In 1994, Eco published his third novel, called The Island of the Day Before. The novel is set in the 17th century and has a Robinson Crusoe-like beginning. The main character, Roberto della Griva, wakes up to find himself as the only survivor of a shipwreck. He can see land before him, but he understands that it is too far for him to swim to it. Instead, he takes a different journey. He walks through cabinets and retrospectively remembers the days of his youth. He engages in a dialogue with his imaginary evil twin brother; and through these conversations, he reconciles his past and his present. Thinking about his youth leads him to contemplate the mystery of a lost longitude. The whole novel is written in the manner of a lost manuscript: the story is published by a man who found Griva’s papers in a diary-like form. Griva’s contemplations can really make us think about all those small and large things that happen to us, but we may not even be aware of the great impact they have on us. There is a beautiful and painful thought related to that. It has to do with Griva’s deceased father:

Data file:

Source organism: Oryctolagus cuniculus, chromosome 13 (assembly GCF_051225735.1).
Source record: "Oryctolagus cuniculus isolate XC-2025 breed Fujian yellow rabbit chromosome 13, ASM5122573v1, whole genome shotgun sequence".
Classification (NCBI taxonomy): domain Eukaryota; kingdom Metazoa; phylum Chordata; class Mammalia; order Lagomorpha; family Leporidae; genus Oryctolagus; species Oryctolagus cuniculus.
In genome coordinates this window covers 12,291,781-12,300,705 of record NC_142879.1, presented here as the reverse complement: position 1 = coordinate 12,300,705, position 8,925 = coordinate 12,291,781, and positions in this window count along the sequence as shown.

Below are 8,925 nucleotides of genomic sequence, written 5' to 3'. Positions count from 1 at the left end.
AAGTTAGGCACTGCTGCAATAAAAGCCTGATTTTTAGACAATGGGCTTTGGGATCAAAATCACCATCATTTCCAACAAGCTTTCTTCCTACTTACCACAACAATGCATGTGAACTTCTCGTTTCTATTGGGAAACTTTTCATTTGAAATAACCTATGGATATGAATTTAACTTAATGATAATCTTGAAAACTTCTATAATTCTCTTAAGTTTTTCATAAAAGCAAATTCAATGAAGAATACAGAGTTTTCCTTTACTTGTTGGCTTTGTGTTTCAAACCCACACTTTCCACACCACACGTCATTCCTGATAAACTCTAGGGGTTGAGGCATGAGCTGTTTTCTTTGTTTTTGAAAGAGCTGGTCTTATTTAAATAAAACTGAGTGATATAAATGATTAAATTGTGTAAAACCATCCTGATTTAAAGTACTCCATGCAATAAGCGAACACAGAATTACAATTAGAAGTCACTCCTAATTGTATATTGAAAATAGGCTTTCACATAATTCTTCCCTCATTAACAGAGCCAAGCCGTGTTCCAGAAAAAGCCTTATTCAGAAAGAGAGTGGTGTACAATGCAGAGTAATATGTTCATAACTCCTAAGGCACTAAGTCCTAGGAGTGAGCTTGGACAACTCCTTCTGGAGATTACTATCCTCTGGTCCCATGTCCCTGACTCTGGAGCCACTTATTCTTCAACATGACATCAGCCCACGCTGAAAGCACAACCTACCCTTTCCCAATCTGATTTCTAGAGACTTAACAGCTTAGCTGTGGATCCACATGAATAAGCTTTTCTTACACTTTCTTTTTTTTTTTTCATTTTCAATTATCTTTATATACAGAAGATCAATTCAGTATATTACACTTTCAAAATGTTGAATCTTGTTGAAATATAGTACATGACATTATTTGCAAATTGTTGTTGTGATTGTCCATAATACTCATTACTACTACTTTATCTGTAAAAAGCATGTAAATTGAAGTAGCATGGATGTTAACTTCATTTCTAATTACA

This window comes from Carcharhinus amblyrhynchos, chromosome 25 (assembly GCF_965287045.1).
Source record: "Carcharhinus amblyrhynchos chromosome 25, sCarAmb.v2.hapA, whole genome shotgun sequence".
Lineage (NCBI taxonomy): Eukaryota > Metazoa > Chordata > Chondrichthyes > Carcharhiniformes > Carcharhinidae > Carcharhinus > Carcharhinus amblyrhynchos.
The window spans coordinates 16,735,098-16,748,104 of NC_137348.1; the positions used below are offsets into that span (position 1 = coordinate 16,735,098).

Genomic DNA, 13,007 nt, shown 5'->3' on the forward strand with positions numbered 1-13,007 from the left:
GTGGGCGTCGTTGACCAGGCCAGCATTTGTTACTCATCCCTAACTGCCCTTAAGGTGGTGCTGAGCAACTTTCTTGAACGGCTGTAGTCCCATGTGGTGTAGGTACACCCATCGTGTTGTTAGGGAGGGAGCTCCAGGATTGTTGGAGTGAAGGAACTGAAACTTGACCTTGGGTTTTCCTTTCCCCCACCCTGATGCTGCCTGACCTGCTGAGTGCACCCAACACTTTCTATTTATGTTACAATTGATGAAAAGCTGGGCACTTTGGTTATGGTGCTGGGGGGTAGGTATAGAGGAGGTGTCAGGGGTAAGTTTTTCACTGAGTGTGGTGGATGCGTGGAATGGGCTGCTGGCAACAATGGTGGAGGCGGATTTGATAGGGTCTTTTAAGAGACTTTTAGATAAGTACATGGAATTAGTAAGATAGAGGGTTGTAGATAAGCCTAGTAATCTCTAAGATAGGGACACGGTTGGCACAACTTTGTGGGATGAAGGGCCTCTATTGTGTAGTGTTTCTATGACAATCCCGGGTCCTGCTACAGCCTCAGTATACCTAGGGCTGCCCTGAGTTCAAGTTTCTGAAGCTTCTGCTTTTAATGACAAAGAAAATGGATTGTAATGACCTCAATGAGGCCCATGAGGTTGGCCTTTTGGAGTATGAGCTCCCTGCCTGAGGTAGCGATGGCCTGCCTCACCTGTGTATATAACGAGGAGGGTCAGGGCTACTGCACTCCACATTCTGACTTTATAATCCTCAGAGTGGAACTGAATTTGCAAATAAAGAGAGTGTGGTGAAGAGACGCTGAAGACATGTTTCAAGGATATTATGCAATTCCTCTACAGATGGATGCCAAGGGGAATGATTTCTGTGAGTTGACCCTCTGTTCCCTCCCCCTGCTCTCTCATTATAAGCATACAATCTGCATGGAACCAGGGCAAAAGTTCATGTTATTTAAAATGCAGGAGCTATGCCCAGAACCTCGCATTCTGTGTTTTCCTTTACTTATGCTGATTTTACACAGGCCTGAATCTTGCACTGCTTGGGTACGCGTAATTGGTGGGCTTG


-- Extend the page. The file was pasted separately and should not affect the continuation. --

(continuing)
He thought he would become accustomed to the idea, not yet understanding that it is useless to become accustomed to the loss of a father, for it will never happen a second time: might as well leave the wound open.